The Drake Hotel, Toronto ON, June 3

Photo: Katrina Thorn

BY Pierre John FelcenlobenPublished Jun 4, 2016

As soon as they received their pints, the four men wearing outdoor gear at the bar — looking barely old enough to be ordering beers — meandered their way through the floor to get to the Drake's basement stage. Once the drinks were sitting safely, the guitar straps tensed over their shoulders, the drummer struck a couple of hits to prompt the rest of Liss into immediate action.
Lately, the Aarhus-based foursome have found themselves on the tip of some prominent tongues (even Pharrell Williams) thanks to a compact slate of rhythmic, intoxicating R&B jams that simultaneously provoke a tapping foot while the heart sinks a little. Releasing their first EP on the stellar XL Recordings, First delineates the most concise statement so far, so it was unfortunate that fewer than 30 people found their way to the discreet elegance of the Drake's basement, complete with art deco finishings and little lighting effects that popped to the blissfully funky bass lines.
The band were in fine form, offering selections from their EP as well as some sultry unreleased songs that were drenched in lusty rhythmic tones by the bassist, Villads, who jerked moderately with every chord pluck. The group consists of four stable members, fulfilling conventional rock band roles, but the addition of a travelling producer on an MPC emphasized the digital grandeur of their sound through layered effects. Samples used on "Try" brought lots of colour to the prism the broken guitar chord hinted at. Echoing percussive samples, like trickles and tooting birds, briefly made appearances elsewhere.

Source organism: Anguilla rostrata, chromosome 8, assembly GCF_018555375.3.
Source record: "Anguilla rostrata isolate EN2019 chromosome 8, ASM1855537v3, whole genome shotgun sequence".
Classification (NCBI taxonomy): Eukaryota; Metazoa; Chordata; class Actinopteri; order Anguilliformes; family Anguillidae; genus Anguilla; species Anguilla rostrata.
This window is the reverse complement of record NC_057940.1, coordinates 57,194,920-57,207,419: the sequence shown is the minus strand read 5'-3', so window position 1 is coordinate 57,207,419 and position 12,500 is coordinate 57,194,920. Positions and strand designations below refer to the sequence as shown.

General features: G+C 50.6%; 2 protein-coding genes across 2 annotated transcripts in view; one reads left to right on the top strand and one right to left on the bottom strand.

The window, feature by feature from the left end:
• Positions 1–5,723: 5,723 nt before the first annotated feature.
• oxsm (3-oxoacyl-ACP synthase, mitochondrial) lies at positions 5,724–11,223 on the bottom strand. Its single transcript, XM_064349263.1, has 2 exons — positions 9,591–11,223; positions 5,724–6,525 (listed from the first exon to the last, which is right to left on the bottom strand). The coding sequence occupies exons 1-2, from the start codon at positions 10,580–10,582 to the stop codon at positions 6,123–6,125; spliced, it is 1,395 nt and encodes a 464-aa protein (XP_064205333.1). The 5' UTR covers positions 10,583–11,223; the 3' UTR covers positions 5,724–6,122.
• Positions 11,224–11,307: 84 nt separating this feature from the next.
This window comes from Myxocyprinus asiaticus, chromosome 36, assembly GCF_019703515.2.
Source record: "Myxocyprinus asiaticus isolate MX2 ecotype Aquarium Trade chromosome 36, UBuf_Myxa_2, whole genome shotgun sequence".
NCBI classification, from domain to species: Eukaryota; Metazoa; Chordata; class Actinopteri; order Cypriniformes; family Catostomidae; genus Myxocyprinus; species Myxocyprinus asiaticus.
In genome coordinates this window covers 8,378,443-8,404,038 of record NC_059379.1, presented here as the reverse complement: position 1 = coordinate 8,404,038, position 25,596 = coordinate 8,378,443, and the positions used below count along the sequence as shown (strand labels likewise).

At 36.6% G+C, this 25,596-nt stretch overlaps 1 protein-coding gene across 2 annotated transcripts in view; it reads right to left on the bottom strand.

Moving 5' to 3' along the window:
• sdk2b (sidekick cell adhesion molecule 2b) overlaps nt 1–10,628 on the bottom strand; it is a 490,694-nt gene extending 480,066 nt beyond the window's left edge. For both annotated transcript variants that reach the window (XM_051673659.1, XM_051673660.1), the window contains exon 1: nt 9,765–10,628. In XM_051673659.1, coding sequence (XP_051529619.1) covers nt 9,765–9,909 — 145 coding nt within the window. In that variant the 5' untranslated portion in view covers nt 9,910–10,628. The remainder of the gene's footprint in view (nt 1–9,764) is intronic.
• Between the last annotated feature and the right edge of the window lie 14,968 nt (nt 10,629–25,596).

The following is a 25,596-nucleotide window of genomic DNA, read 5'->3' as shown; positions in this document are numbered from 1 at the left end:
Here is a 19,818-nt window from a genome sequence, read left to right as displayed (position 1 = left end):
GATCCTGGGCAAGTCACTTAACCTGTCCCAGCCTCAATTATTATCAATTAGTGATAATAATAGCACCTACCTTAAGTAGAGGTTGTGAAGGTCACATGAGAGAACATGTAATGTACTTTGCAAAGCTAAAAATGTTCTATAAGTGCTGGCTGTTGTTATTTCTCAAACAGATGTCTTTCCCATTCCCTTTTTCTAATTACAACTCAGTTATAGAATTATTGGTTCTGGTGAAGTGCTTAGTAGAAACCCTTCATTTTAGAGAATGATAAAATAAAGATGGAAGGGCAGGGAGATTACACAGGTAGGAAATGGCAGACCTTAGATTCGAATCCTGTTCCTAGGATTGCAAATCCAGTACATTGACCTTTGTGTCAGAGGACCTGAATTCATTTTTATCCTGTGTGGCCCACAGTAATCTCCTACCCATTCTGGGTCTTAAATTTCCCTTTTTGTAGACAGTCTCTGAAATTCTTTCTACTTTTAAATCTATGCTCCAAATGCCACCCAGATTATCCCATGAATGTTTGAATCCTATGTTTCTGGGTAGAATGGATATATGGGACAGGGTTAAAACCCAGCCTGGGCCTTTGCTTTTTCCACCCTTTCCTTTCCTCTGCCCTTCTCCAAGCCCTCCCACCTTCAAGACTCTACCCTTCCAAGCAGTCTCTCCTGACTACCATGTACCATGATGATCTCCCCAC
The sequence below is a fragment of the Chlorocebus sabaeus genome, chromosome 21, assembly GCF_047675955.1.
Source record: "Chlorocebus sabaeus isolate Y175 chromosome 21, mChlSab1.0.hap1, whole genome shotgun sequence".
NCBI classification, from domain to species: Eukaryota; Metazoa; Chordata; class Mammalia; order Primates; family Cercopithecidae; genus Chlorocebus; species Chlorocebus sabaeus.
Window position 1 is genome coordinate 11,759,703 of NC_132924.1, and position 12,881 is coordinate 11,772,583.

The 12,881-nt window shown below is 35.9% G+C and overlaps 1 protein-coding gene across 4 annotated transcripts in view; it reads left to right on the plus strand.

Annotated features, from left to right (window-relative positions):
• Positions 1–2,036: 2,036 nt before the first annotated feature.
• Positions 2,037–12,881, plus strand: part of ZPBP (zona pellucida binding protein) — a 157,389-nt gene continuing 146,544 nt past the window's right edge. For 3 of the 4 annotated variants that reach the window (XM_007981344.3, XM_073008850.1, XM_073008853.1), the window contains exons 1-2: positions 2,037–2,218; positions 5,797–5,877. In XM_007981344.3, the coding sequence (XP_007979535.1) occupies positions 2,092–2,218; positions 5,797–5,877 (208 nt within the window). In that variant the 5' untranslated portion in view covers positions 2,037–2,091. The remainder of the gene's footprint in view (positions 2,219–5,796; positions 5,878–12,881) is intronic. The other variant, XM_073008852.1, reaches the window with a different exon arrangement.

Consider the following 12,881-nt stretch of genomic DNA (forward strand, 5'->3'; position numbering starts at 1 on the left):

Frontman Soren Holm, the young man with a voice that freewheels through throws of emotional expulsion, acted as the cohesive element of a band that seems a little too focused on their individual tasks instead of feeding off one another's energy. But still, their latest single "Miles Apart," dropped midway through the set, found Liss locking into the catchiness that's made their name so far, with a heavier spreading of synth loops to go along with the typically breezy groove.
"Sorry," the tearful closer to their set, allowed Holm to slink between the swooning voids between bass notes, but he also pitched his voice high up for the song's bridge. There were hints of Prince in the song's performance, but also reminders of Jamiroquai in the funky staggering to Holm's style.  
Despite tons of promise, and an already satisfying performance style, Liss give a sense that they're still in the learning process, and given the mounting interest, that unfamiliarity to touring and being the centre of attention should reshape their live personas over the next few years. Next time, those humble boys standing at the bar are going to blow us away.

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